Never does Publix use the word “insurrection” or denounce it. Instead, it weakly describes the attack on American democracy by saying, “The violence at the Capitol on Jan. 6 was a national tragedy.” A tragedy? No. It was a preventable travesty, carried out by, funded by, and incited by the former president and those who repeated his lies about the election and who chose to follow his instructions and storm our country’s temple of democracy.
Additionally, Publix never denounces the election lies that fueled the insurrection. Instead, Publix chooses to use an incendiary word like “deplorable,” which was purposeful in some demented way, or else it was indicative of an entire group of executives asleep at the wheel in using the most infamous word of the last five years, which likely cost Hillary Clinton the 2016 election when she made the mistake of branding Trump supporters with it.
Actually, Publix, I helped you out in the statement of what you should have said. “Insurrection” is a more appropriate word, and the one you should have used instead of “deplorable.” How simple. How honest. How right. Instead, Publix knowingly or ignorantly chose division. Either way, that’s the real definition of deplorable.
Never does Publix repudiate the actions and participation in the insurrection. Instead, those in charge choose to say, “We cannot comment on Mrs. Fancelli’s actions.” Yes, you can. On behalf of your many diverse employees, vendors, customers, and now the public relying on Publix as a source of the vaccine in your home state of Florida, you absolutely have the right and the responsibility to comment, condemn, and call for justice with insurrection against America. Otherwise, your support of anti-racism efforts, women’s advancement, commitment to multicultural communities, and social justice is as hollow as your words about Fancelli’s central role in the January 6 insurrection.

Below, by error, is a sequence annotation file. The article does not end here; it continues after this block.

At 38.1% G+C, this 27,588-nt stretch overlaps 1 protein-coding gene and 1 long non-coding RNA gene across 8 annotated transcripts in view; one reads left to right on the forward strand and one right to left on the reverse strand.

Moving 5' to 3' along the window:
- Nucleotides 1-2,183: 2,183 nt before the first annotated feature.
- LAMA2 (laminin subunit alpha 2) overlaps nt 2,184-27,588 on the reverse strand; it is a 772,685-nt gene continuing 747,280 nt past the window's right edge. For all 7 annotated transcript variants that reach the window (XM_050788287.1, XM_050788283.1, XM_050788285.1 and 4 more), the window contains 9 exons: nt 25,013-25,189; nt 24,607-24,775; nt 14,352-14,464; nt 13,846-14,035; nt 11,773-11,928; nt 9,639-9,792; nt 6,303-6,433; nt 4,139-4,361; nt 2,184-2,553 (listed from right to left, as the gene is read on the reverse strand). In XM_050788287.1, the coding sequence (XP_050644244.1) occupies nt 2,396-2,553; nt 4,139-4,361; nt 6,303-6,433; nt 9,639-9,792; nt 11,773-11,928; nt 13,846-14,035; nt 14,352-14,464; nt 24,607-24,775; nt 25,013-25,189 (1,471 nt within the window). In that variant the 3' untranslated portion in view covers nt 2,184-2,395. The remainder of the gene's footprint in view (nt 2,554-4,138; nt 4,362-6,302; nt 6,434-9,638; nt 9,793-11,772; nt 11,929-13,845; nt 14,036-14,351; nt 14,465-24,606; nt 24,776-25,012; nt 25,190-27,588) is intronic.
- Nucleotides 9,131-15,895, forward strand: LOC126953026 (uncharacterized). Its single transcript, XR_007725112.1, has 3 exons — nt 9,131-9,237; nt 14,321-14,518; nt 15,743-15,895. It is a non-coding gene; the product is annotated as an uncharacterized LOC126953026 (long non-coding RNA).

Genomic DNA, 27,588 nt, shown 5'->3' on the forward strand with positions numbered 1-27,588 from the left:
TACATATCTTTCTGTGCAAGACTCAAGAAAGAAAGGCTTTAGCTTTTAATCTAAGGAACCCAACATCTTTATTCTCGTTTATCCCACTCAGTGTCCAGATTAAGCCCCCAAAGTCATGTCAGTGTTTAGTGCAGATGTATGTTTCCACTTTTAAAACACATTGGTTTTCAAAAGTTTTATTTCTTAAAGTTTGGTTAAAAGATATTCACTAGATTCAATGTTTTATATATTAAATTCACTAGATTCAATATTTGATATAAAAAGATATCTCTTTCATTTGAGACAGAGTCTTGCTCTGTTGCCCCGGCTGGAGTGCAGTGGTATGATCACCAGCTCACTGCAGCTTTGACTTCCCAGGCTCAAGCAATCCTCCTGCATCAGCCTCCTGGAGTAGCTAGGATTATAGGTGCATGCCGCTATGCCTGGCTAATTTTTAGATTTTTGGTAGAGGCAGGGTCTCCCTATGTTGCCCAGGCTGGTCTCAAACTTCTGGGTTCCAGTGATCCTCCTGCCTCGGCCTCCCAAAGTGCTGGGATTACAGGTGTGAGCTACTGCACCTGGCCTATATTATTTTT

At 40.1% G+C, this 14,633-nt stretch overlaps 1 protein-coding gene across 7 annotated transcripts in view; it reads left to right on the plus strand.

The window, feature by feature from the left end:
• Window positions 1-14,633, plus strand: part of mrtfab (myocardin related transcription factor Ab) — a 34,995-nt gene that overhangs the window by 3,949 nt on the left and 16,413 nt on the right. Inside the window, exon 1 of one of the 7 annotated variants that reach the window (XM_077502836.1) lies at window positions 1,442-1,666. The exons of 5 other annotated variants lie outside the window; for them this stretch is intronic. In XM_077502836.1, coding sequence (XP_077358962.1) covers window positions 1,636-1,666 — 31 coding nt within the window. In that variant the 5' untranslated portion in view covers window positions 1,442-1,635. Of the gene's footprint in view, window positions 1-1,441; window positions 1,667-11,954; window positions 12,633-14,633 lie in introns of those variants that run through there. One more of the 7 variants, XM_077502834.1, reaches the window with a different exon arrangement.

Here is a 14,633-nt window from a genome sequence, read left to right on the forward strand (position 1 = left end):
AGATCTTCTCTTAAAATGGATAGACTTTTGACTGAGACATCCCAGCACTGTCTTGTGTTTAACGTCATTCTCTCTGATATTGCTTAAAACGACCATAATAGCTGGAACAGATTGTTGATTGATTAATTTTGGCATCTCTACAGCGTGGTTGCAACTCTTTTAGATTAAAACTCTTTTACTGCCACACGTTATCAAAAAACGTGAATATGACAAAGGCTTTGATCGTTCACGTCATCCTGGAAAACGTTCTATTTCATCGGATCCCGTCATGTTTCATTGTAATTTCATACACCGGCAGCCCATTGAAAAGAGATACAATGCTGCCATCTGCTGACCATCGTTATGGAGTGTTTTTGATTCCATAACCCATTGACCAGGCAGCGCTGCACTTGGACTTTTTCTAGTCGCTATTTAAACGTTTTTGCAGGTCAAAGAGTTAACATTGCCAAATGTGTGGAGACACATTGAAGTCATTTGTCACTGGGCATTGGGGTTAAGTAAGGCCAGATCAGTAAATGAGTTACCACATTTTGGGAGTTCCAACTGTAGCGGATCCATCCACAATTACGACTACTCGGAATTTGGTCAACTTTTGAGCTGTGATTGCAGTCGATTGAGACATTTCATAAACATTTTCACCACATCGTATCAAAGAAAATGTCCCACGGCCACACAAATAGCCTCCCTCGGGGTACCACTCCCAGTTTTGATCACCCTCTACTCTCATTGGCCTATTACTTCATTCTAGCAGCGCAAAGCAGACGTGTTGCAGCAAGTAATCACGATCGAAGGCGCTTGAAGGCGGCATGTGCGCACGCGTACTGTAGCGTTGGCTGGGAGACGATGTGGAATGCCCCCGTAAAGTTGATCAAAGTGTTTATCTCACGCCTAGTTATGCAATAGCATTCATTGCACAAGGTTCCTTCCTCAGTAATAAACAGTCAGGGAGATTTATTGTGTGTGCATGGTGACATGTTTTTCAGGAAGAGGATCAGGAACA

And speaking of values, Publix, words are meaningless compared to living these words through action and standing for truth. For example, why did Publix actively put forward a named spokesperson, Maria Brous, with the statement versus CEO Todd Jones? Speaking of women, why did Publix choose to use the outmoded reference of “Mrs. Fancelli” versus her full legal name that includes the founder’s name, Julie Jenkins Fancelli, while also obscuring the fact that while technically she’s not an employee, she owes her fortune to the prosperity of Publix? And since Publix has to serve virtually every citizen in the state with its market dominance, why does it continue to give to political parties and not take this opportunity to stop the practice? And, finally, why does Publix continue to line checkout lines with tabloids that bring election-lying and insurrection-inciting headlines to millions of shoppers and are published by AMI and David Pecker, after both took immunity from prosecution in crimes committed with former President Trump? Where are the progressive, truthful news sources at checkout?
If Publix was truly committed to our democracy, freedom, truthful elections, and being against insurrection, it would have said something completely different, said it with different words, and lived it every day in its actions, contributions, and news products, among many other ways we see and don’t see.
Michael Kelley is a resident of Pompano Beach, Fla., and Provincetown, Mass.